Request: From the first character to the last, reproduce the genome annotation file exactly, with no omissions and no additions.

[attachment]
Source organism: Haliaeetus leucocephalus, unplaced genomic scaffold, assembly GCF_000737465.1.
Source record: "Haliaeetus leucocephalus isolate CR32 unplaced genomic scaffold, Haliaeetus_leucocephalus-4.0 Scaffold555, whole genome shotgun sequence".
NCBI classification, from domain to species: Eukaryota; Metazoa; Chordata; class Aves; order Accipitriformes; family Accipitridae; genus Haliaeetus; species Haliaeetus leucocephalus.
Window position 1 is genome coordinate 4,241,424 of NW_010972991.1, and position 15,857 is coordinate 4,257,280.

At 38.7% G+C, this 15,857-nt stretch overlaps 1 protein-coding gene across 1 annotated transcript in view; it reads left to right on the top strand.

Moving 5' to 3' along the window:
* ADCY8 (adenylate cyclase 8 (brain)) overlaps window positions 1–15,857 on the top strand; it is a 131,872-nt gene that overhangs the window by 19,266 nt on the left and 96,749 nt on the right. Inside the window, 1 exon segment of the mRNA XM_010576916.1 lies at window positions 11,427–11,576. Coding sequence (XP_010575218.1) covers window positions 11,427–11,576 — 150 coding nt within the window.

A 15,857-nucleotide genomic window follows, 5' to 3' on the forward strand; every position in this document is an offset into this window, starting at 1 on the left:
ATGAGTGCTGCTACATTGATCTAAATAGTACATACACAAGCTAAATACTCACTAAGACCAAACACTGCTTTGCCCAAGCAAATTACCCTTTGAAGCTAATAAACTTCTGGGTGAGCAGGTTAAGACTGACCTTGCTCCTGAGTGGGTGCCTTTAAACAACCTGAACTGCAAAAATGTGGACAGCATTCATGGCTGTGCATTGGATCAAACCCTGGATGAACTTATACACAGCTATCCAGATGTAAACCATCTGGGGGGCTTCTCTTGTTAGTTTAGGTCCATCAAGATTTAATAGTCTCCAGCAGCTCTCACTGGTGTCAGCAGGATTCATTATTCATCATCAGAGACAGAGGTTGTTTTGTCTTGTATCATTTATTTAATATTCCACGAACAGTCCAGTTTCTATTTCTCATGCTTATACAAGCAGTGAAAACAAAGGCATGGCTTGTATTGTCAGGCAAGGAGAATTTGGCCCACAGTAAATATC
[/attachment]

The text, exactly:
Source organism: Haliaeetus leucocephalus, unplaced genomic scaffold, assembly GCF_000737465.1.
Source record: "Haliaeetus leucocephalus isolate CR32 unplaced genomic scaffold, Haliaeetus_leucocephalus-4.0 Scaffold555, whole genome shotgun sequence".
NCBI classification, from domain to species: Eukaryota; Metazoa; Chordata; class Aves; order Accipitriformes; family Accipitridae; genus Haliaeetus; species Haliaeetus leucocephalus.
Window position 1 is genome coordinate 4,241,424 of NW_010972991.1, and position 15,857 is coordinate 4,257,280.

At 38.7% G+C, this 15,857-nt stretch overlaps 1 protein-coding gene across 1 annotated transcript in view; it reads left to right on the top strand.

Moving 5' to 3' along the window:
* ADCY8 (adenylate cyclase 8 (brain)) overlaps window positions 1–15,857 on the top strand; it is a 131,872-nt gene that overhangs the window by 19,266 nt on the left and 96,749 nt on the right. Inside the window, 1 exon segment of the mRNA XM_010576916.1 lies at window positions 11,427–11,576. Coding sequence (XP_010575218.1) covers window positions 11,427–11,576 — 150 coding nt within the window.

A 15,857-nucleotide genomic window follows, 5' to 3' on the forward strand; every position in this document is an offset into this window, starting at 1 on the left:
ATGAGTGCTGCTACATTGATCTAAATAGTACATACACAAGCTAAATACTCACTAAGACCAAACACTGCTTTGCCCAAGCAAATTACCCTTTGAAGCTAATAAACTTCTGGGTGAGCAGGTTAAGACTGACCTTGCTCCTGAGTGGGTGCCTTTAAACAACCTGAACTGCAAAAATGTGGACAGCATTCATGGCTGTGCATTGGATCAAACCCTGGATGAACTTATACACAGCTATCCAGATGTAAACCATCTGGGGGGCTTCTCTTGTTAGTTTAGGTCCATCAAGATTTAATAGTCTCCAGCAGCTCTCACTGGTGTCAGCAGGATTCATTATTCATCATCAGAGACAGAGGTTGTTTTGTCTTGTATCATTTATTTAATATTCCACGAACAGTCCAGTTTCTATTTCTCATGCTTATACAAGCAGTGAAAACAAAGGCATGGCTTGTATTGTCAGGCAAGGAGAATTTGGCCCACAGTAAATATC